flexliner wrote: ↑Sat Jul 23, 2022 1:48 pm
For rail cars that are NOT high density commuter cars,
What are the pluses and minuses of doors at either end of the car ie amfleet 1 vs at one end only ie amfleet 2 or new Acela?
In theory, the advantage of multiple doors is decreased dwell time, but that advantage can be completely negated by:
- lost seating capacity (if we assume a door takes a row of seats, and car length is fixed, more doors = less seats per car)
- non-level boarding (if an attendant is needed for each door used at low level platforms, then you double the staffing per car if using doors at both ends of the cars)
- additional mechanical complexity (more moving parts means more things that can break)
The more frequently a train stops, the greater the advantage of multiple doors on that train (so local/regional services benefit from more doors than long distance services).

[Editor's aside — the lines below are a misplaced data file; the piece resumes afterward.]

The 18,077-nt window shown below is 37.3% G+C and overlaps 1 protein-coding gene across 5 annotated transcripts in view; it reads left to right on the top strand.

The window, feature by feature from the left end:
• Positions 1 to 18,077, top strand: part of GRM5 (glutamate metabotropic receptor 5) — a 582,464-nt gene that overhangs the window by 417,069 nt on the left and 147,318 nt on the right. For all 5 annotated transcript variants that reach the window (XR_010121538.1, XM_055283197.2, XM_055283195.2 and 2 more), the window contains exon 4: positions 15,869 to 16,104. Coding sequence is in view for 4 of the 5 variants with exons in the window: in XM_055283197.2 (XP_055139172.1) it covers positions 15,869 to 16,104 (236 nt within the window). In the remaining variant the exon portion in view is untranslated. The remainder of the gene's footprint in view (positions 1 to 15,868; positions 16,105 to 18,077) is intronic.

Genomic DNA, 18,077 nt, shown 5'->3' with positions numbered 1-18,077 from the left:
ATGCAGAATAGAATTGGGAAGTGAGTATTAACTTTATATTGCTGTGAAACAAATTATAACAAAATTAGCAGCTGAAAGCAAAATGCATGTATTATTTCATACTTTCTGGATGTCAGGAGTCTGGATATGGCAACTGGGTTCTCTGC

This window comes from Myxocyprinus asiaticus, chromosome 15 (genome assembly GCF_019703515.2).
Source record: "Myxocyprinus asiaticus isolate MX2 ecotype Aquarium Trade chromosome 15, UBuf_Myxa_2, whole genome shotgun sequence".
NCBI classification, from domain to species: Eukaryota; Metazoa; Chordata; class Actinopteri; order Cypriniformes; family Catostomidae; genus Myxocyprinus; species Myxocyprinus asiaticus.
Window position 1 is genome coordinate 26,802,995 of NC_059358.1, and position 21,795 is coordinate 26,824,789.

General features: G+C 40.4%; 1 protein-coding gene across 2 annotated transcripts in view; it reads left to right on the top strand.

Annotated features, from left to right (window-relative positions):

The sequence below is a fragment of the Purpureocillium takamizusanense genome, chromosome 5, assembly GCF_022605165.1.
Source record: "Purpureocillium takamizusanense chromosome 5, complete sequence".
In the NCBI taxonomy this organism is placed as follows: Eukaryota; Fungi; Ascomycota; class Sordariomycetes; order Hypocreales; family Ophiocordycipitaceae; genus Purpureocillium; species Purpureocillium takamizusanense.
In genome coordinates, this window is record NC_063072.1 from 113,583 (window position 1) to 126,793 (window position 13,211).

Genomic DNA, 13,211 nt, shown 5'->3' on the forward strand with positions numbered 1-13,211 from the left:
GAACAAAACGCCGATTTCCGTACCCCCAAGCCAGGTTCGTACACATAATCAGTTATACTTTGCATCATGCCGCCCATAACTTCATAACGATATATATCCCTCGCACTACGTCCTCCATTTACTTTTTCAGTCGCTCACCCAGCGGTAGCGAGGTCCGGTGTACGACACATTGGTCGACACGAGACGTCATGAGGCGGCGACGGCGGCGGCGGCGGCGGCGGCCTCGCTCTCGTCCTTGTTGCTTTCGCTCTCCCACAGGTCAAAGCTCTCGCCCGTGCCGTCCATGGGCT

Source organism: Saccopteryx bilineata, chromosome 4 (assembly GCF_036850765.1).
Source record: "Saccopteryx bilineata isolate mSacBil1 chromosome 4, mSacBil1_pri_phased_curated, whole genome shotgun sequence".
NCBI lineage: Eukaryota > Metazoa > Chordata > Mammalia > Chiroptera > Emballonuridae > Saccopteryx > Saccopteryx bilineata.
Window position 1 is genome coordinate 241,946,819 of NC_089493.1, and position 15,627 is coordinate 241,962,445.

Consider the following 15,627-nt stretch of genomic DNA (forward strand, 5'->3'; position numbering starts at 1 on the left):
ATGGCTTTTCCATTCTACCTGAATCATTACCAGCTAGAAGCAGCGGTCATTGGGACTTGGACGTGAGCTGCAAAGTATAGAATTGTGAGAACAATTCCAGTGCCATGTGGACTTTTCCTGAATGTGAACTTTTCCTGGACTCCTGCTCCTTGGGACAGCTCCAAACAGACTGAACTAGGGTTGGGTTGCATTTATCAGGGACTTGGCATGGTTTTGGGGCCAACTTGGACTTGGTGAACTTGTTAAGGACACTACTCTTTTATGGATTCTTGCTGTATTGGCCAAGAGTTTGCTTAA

Incidentally, I think the Siemens Venture cars have different door setups based on ADA equipment needs (or the lack thereof) with no difference between the various orders seen so far in terms of vestibule space used. The Brightline sets have 2 doors on each side (but high-level boarding only), the California sets have a mixture of single door or dual door where each car has a single vestibule for low-level boarding, and the dual door cars have either wheelchair lifts or high-level boarding only entries), and the Midwest cars have a single lift-equipped low-level boarding door per car (but only a single door per side).
I don't think I've ever been on a train in the USA, Europe, or Korea where passengers exited from one door and entered from another, so a non-conflicting entry/exit pattern have not been taken advantage of to reduce dwell times (or has not been taken advantage of effectively if crew did try to use it).